This morning, I hit the snooze one too many times before getting up to get Alex ready. We have a new song to sing in the morning at wake up time, it goes like this: "school bus, school bus, yeah, yeah, yeah!" We sang the song and giggled about where he was going as I got him dressed. At 7:40, my alarm went off and we headed to the front porch to wait for the school bus. He happy stimmed all the way across the yard and met his bus driver and aide with a big smile and a "hi, there!"
I smiled walking back from the bus stop and stood on the front porch for a few minutes longer for the chance to heckle the middle schoolers on the way to their bus stop.
I came in and started the Goofy Child's count down. "30 minutes until your bus comes."
I sat at the computer to check my stuff and things got away from me. At 8:04, I realized there was an eerie absence of sound. My heart stops. Oh, God, where's Alex? I looked up at his room, where the gate was open- meaning he wasn't still asleep. Yes, he sleeps late, sorry, but he does. I start to jump up to check the doors when I remember he went to school today.
I put the Goofy One on his bus and come home. I like to relax in the mornings before I get to work. Usually, it's the computer. I read blogs or play games or follow threads in groups. and out of nowhere, my heart stops. Where is Alex?
I come home from running errands with my husband. Standing in the kitchen, I can tell something's wrong. My chest fills with dread, Where is Alex?
I come in from smoking, I find my husband and Thing1 in the kitchen. The front door is open. My heart stops. It's ok, He's at school.
Today, I was invited to a Facebook event, Candle Light Vigil for Autistic Children Who Lost Their Lives After Wandering. This is hard for me because without constant vigilance, and sometimes even in spite of constant vigilance, there is a very large possibility that Alex could end up here. We've already had so many close calls. Too close. Looking at these children's faces, knowing the stories since I followed a lot of them as they were happening... I ache for these children, for their parents, and I am terrified for Alex.
It gets to be time to get the kids, I meet the Goofy Child's bus and talk to him on the way home. I send him inside while I wait for Alex. 3:53. 3:54. 3:55. Where is Alex? I sent him to school. 3:56. I'm sure I sent him to school. 3:57. Was that today? For sure today? 3:58. Did I just forget I was supposed to watch him? When could I have lost him? 3:59. The nurse called about impetigo. That was today. 4:00. The bus was late. I walk him in the house, asking how his day was and if he had fun.
It's supper time and Alex can't be trusted around cooking food. Last time I tried that, I accidentally backhanded him in the mouth trying to keep his hand out of a pot of boiling water. Never again. When we are cooking, Alex is behind a gate. Today, he's in the living room with Walter.
While my husband cooks and Walter hangs with Alex, I go smoke. I come in and start to check on Alex when my husband distracts me with an empty basket. I take the basket downstairs to switch the laundry before coming back up. I check the gate, it's open.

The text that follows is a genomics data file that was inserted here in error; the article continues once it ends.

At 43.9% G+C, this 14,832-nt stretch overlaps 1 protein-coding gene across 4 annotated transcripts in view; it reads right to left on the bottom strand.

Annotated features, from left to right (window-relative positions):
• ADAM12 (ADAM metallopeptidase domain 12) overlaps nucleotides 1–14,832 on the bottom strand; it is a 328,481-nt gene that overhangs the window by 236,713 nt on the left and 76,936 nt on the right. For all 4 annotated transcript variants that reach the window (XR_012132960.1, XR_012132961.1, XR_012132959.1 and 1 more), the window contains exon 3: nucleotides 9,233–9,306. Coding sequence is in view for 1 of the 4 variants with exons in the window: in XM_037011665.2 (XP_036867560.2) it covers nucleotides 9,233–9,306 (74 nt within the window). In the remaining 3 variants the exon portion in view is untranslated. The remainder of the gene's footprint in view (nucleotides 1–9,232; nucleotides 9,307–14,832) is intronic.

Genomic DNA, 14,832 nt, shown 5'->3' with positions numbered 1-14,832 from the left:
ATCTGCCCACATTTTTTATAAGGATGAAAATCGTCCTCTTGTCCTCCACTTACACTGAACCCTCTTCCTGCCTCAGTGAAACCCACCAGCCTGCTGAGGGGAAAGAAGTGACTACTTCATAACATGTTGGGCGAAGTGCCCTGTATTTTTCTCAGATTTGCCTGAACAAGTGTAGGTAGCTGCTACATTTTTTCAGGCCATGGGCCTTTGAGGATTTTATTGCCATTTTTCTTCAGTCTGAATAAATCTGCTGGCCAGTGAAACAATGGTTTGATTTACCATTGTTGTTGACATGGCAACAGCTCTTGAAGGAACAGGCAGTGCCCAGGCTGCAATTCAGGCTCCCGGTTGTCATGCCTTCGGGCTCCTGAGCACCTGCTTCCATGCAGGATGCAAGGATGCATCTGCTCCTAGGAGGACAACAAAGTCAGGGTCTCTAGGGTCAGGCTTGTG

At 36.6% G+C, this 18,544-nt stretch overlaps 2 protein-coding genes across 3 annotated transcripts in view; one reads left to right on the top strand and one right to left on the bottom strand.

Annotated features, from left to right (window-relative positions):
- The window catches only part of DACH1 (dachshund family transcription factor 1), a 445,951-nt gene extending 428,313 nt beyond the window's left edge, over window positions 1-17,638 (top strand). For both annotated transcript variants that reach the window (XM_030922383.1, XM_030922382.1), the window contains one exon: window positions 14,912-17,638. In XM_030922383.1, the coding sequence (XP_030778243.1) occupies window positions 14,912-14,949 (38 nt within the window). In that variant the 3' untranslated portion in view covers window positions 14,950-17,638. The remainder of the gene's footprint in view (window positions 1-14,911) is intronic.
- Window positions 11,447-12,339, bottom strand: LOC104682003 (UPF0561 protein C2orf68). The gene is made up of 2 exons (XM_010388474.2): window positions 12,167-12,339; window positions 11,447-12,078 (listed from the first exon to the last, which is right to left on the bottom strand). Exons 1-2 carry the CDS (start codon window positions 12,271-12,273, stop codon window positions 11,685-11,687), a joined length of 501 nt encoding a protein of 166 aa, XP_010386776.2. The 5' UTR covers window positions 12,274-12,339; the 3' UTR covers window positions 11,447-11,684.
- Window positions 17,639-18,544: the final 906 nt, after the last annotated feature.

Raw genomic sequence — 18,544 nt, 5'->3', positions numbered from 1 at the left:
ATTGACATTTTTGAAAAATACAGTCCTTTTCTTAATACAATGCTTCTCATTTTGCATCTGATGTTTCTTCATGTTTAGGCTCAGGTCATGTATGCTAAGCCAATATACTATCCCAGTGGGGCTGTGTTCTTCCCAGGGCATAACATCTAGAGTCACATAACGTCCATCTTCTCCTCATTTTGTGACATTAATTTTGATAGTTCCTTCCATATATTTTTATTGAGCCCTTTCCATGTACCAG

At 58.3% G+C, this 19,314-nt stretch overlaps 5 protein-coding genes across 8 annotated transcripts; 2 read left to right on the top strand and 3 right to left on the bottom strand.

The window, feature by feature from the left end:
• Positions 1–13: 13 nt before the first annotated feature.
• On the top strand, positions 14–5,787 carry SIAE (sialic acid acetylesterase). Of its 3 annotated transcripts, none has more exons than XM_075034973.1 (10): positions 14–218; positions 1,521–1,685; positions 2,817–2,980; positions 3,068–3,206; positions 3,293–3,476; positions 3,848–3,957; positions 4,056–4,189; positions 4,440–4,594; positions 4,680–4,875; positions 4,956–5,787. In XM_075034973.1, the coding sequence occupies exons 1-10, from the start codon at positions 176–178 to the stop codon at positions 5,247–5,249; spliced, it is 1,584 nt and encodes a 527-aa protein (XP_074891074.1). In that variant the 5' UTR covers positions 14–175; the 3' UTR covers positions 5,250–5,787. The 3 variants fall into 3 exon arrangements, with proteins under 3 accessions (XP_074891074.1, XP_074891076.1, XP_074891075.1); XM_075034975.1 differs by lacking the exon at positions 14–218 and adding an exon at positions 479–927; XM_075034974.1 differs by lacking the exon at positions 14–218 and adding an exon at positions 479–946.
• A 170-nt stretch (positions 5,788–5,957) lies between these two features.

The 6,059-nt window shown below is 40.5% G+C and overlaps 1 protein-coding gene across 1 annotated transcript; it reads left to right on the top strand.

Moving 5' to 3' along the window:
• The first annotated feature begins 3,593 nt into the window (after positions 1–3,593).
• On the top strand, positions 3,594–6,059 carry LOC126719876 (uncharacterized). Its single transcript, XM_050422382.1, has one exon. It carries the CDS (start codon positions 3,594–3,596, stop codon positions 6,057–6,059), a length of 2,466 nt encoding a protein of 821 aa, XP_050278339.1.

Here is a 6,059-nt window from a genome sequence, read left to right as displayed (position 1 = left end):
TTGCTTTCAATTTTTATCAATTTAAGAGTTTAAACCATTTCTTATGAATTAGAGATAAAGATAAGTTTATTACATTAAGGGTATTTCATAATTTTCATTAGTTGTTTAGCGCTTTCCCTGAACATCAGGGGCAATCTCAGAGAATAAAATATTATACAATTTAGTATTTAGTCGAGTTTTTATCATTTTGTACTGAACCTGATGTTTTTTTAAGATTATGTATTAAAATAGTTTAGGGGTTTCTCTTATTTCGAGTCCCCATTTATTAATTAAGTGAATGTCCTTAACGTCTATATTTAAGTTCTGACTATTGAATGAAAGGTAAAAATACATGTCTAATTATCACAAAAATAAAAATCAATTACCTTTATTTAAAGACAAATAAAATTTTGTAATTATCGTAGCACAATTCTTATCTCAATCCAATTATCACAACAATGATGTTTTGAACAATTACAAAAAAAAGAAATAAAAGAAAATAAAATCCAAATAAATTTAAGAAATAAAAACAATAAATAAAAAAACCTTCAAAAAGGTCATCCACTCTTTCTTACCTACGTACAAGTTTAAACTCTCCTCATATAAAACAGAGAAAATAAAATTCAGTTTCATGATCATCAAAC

"Where is Alex?" "I don't know," he says. I can tell from the smug it's your child, you should know where he is smirk on his face that Walter knows where he is and he thinks I'm either being an irresponsible or ridiculously overprotective mother. I ask again with more emphasis (meaning with additional words) where Alex is. Walter, still being his smug teenage self, gives me the same answer. "I don't know." I lost it. It's not funny, it's not irresponsibility, it's not overprotectiveness, it's real.
It is a real, literal life and death situation.
I completely lost it. Telling him the statistics, the children, the stories. I made him put faces with the names as I told him how each and every one of them died after wandering away from their home because for two seconds, no one knew where they were. It's not funny, it's not irresponsibility, it's not ridiculously overprotective, it's our life. It could cost Alex's life. My husband came in and tried to get me to calm down, which made it even worse. He said I should know where Alex is, Alex didn't want to be in the living room, he wanted to go to his room. He said I take things too far, and I lost it on him. It's not too far. Somewhere they need to understand how real the danger is.
Then I went outside and cried like a baby.
I cried for Alex, I cried for me, I cried for Walter. I cried for these children, their families, and the total unfairness of all of it. I cried for the lack of understanding, the judgment that each and every one of them face when their children wander. The question is always, "where were you?" Sometimes, the answer is I just took the basket downstairs. Sometimes, the answer is no one took me seriously.
On April 1, 2014, please use this graphic and spread it as far and as wide as you can. Post it to your wall, use it as your avatar, post it to your friends' walls and group and pages, tweet it, pin it, do whatever you can think of so that people will remember the children who have died after an elopement.
|"A note: This event is not about placing blame or even to talk about solutions. |
The sole purpose of what I created this for is to simply
remember the children who have died."